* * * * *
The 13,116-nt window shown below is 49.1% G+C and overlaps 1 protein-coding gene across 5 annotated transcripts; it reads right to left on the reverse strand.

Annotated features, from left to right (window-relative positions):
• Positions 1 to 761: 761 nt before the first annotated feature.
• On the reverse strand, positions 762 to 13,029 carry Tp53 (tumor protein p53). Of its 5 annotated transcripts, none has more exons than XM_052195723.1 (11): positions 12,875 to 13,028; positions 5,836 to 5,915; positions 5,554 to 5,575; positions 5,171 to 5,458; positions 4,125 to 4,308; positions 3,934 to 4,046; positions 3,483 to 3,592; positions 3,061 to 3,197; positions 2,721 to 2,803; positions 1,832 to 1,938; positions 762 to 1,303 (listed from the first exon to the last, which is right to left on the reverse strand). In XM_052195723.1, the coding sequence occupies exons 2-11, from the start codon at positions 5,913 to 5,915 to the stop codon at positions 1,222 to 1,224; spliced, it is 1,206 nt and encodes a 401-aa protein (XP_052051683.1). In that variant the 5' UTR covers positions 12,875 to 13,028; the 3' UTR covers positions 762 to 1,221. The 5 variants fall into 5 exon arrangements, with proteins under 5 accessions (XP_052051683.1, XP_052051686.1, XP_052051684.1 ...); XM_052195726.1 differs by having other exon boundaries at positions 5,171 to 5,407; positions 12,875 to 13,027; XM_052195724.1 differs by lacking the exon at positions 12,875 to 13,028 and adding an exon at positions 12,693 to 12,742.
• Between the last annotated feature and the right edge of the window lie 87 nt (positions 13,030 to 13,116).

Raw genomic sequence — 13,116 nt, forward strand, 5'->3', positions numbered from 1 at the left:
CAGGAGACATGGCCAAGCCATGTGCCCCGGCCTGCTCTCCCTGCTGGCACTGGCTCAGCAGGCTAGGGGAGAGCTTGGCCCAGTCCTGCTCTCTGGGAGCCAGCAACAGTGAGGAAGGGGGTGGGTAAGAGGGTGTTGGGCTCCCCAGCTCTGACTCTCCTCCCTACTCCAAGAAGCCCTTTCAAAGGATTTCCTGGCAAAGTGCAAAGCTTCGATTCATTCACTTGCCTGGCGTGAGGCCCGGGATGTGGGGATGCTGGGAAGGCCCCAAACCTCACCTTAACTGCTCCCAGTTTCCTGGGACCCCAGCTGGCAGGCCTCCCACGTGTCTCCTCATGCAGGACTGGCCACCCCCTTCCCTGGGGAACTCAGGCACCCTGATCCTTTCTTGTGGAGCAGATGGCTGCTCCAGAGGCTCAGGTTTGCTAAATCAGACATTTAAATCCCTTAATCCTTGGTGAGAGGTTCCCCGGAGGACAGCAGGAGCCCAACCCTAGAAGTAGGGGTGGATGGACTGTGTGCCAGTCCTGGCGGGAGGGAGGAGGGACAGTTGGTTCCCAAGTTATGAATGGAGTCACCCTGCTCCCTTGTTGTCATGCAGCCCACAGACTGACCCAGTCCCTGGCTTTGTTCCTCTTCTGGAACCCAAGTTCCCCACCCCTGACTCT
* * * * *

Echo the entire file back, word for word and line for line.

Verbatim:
The 13,116-nt window shown below is 49.1% G+C and overlaps 1 protein-coding gene across 5 annotated transcripts; it reads right to left on the reverse strand.

Annotated features, from left to right (window-relative positions):
• Positions 1 to 761: 761 nt before the first annotated feature.
• On the reverse strand, positions 762 to 13,029 carry Tp53 (tumor protein p53). Of its 5 annotated transcripts, none has more exons than XM_052195723.1 (11): positions 12,875 to 13,028; positions 5,836 to 5,915; positions 5,554 to 5,575; positions 5,171 to 5,458; positions 4,125 to 4,308; positions 3,934 to 4,046; positions 3,483 to 3,592; positions 3,061 to 3,197; positions 2,721 to 2,803; positions 1,832 to 1,938; positions 762 to 1,303 (listed from the first exon to the last, which is right to left on the reverse strand). In XM_052195723.1, the coding sequence occupies exons 2-11, from the start codon at positions 5,913 to 5,915 to the stop codon at positions 1,222 to 1,224; spliced, it is 1,206 nt and encodes a 401-aa protein (XP_052051683.1). In that variant the 5' UTR covers positions 12,875 to 13,028; the 3' UTR covers positions 762 to 1,221. The 5 variants fall into 5 exon arrangements, with proteins under 5 accessions (XP_052051683.1, XP_052051686.1, XP_052051684.1 ...); XM_052195726.1 differs by having other exon boundaries at positions 5,171 to 5,407; positions 12,875 to 13,027; XM_052195724.1 differs by lacking the exon at positions 12,875 to 13,028 and adding an exon at positions 12,693 to 12,742.
• Between the last annotated feature and the right edge of the window lie 87 nt (positions 13,030 to 13,116).

Raw genomic sequence — 13,116 nt, forward strand, 5'->3', positions numbered from 1 at the left:
CAGGAGACATGGCCAAGCCATGTGCCCCGGCCTGCTCTCCCTGCTGGCACTGGCTCAGCAGGCTAGGGGAGAGCTTGGCCCAGTCCTGCTCTCTGGGAGCCAGCAACAGTGAGGAAGGGGGTGGGTAAGAGGGTGTTGGGCTCCCCAGCTCTGACTCTCCTCCCTACTCCAAGAAGCCCTTTCAAAGGATTTCCTGGCAAAGTGCAAAGCTTCGATTCATTCACTTGCCTGGCGTGAGGCCCGGGATGTGGGGATGCTGGGAAGGCCCCAAACCTCACCTTAACTGCTCCCAGTTTCCTGGGACCCCAGCTGGCAGGCCTCCCACGTGTCTCCTCATGCAGGACTGGCCACCCCCTTCCCTGGGGAACTCAGGCACCCTGATCCTTTCTTGTGGAGCAGATGGCTGCTCCAGAGGCTCAGGTTTGCTAAATCAGACATTTAAATCCCTTAATCCTTGGTGAGAGGTTCCCCGGAGGACAGCAGGAGCCCAACCCTAGAAGTAGGGGTGGATGGACTGTGTGCCAGTCCTGGCGGGAGGGAGGAGGGACAGTTGGTTCCCAAGTTATGAATGGAGTCACCCTGCTCCCTTGTTGTCATGCAGCCCACAGACTGACCCAGTCCCTGGCTTTGTTCCTCTTCTGGAACCCAAGTTCCCCACCCCTGACTCT